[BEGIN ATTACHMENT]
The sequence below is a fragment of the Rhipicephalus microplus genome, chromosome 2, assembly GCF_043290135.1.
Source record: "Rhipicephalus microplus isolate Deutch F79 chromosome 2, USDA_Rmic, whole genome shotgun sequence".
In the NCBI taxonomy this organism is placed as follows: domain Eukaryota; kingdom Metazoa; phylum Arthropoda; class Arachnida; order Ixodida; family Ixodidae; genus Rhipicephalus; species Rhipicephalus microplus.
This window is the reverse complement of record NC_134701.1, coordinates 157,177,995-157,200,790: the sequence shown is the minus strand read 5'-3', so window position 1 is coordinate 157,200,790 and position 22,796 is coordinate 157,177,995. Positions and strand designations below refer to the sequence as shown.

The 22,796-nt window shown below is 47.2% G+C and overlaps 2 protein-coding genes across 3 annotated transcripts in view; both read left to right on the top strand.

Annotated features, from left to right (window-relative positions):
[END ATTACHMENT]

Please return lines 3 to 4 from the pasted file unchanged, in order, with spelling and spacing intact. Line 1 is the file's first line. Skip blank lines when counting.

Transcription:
In the NCBI taxonomy this organism is placed as follows: domain Eukaryota; kingdom Metazoa; phylum Arthropoda; class Arachnida; order Ixodida; family Ixodidae; genus Rhipicephalus; species Rhipicephalus microplus.
This window is the reverse complement of record NC_134701.1, coordinates 157,177,995-157,200,790: the sequence shown is the minus strand read 5'-3', so window position 1 is coordinate 157,200,790 and position 22,796 is coordinate 157,177,995. Positions and strand designations below refer to the sequence as shown.